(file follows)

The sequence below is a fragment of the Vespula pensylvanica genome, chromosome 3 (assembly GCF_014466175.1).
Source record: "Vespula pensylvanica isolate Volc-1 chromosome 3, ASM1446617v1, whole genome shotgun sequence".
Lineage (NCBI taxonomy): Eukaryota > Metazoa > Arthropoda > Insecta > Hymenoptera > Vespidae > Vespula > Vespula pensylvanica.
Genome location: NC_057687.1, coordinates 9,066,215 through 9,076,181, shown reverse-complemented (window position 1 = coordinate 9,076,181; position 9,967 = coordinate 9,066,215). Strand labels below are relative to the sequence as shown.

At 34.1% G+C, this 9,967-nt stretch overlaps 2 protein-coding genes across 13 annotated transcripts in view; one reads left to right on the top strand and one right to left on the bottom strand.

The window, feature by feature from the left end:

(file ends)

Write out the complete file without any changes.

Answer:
The sequence below is a fragment of the Vespula pensylvanica genome, chromosome 3 (assembly GCF_014466175.1).
Source record: "Vespula pensylvanica isolate Volc-1 chromosome 3, ASM1446617v1, whole genome shotgun sequence".
Lineage (NCBI taxonomy): Eukaryota > Metazoa > Arthropoda > Insecta > Hymenoptera > Vespidae > Vespula > Vespula pensylvanica.
Genome location: NC_057687.1, coordinates 9,066,215 through 9,076,181, shown reverse-complemented (window position 1 = coordinate 9,076,181; position 9,967 = coordinate 9,066,215). Strand labels below are relative to the sequence as shown.

At 34.1% G+C, this 9,967-nt stretch overlaps 2 protein-coding genes across 13 annotated transcripts in view; one reads left to right on the top strand and one right to left on the bottom strand.

The window, feature by feature from the left end: